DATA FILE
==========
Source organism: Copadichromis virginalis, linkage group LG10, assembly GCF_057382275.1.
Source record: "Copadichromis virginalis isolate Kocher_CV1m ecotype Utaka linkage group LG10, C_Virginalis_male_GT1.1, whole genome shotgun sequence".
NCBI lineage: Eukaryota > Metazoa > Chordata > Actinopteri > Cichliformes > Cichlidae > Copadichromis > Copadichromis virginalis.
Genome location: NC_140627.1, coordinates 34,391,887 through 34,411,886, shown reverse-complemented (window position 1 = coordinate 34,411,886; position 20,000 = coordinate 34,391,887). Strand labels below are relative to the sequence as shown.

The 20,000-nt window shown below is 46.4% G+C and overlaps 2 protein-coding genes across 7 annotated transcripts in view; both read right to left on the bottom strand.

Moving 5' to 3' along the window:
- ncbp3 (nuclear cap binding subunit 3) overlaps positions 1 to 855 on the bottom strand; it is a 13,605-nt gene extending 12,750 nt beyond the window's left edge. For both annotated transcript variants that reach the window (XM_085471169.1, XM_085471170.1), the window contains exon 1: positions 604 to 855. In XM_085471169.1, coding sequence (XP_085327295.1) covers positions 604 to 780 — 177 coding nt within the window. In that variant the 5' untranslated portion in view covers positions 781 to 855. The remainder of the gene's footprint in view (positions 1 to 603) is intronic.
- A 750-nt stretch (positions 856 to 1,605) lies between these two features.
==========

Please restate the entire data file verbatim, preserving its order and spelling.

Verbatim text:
Source organism: Copadichromis virginalis, linkage group LG10, assembly GCF_057382275.1.
Source record: "Copadichromis virginalis isolate Kocher_CV1m ecotype Utaka linkage group LG10, C_Virginalis_male_GT1.1, whole genome shotgun sequence".
NCBI lineage: Eukaryota > Metazoa > Chordata > Actinopteri > Cichliformes > Cichlidae > Copadichromis > Copadichromis virginalis.
Genome location: NC_140627.1, coordinates 34,391,887 through 34,411,886, shown reverse-complemented (window position 1 = coordinate 34,411,886; position 20,000 = coordinate 34,391,887). Strand labels below are relative to the sequence as shown.

The 20,000-nt window shown below is 46.4% G+C and overlaps 2 protein-coding genes across 7 annotated transcripts in view; both read right to left on the bottom strand.

Moving 5' to 3' along the window:
- ncbp3 (nuclear cap binding subunit 3) overlaps positions 1 to 855 on the bottom strand; it is a 13,605-nt gene extending 12,750 nt beyond the window's left edge. For both annotated transcript variants that reach the window (XM_085471169.1, XM_085471170.1), the window contains exon 1: positions 604 to 855. In XM_085471169.1, coding sequence (XP_085327295.1) covers positions 604 to 780 — 177 coding nt within the window. In that variant the 5' untranslated portion in view covers positions 781 to 855. The remainder of the gene's footprint in view (positions 1 to 603) is intronic.
- A 750-nt stretch (positions 856 to 1,605) lies between these two features.